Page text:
Wednesday, August 17, 2016

Twisted Words? On Presenting the Faith Whole-Heartedly

“As far as theological views of this sort are concerned, finally, quite a number of people have the abiding impression that the church’s faith is like a jellyfish: no one can get a grip on it and it has no firm center. It is on the many halfhearted interpretations of the biblical Word that can be found everywhere that a sickly Christianity takes its stand—a Christianity that is no longer true to itself and that consequently cannot radiate encouragement and enthusiasm. It gives, instead, the impression of being an organization that keeps on talking although it has nothing else to say, because twisted words are not convincing and are only concerned to hide their emptiness.” 
—Joseph Ratzinger, In the Beginning: A Catholic Understanding of the Story of the Creation and Fall (1981), p. 8.
Pope Emeritus Benedict XVI, in a homily given when he was Archbishop of Munich and Friesing, hit the proverbial nail on the proverbial head here in describing the typically modern approach to theology and faith. The sense you get from some folks is that it's all a mystery, there are various schools of thought, it's all so hard to sort out, and who can really say? And anyway, what with all the modern advances in something or other, and our superior knowledge and insight—I mean, it's 2016!—we surely have progressed beyond the conclusions of Bronze Age tribes and medieval monks, haven't we? So instead, let's re-cast our faith in the mold of whatever the prevailing opinion of the day is, always ready to cast it aside when it too becomes, gasp, outdated.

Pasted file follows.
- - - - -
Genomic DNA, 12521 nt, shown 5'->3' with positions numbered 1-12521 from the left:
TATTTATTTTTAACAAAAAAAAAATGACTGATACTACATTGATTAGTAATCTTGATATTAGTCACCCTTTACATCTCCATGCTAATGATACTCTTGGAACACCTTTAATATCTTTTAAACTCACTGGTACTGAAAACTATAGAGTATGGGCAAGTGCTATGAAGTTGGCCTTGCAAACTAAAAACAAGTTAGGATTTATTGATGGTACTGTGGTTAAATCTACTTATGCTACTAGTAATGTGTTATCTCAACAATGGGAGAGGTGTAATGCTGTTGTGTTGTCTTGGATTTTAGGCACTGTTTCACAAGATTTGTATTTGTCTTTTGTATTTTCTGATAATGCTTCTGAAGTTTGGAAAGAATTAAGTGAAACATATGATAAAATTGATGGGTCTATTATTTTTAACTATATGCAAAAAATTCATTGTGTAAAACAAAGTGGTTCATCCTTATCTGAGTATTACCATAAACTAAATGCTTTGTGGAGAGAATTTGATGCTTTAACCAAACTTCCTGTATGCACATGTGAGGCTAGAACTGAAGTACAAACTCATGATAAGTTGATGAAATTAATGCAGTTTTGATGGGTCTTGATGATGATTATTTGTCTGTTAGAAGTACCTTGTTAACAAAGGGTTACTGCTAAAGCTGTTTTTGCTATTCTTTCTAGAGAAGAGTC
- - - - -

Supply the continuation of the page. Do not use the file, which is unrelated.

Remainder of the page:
This seems the default position among many, and no wonder it's been a less than attractive option on the spiritual menu. Who wants lukewarm soup? Who wants half-cooked potatoes? Who wants kale... at all? A watered down wine will be spat out by anyone with any taste for the stuff, and a watered down faith will not satisfy anyone in any lasting way. It is a fact easily established by sociological data that parishes and dioceses that preach sound doctrine and celebrate beautiful liturgies have high Mass attendance, attract high numbers of converts, and produce high numbers of vocations, while parishes and dioceses that bend over backward to accommodate the direction the winds are blowing this week are sparsely populated and quickly dying out.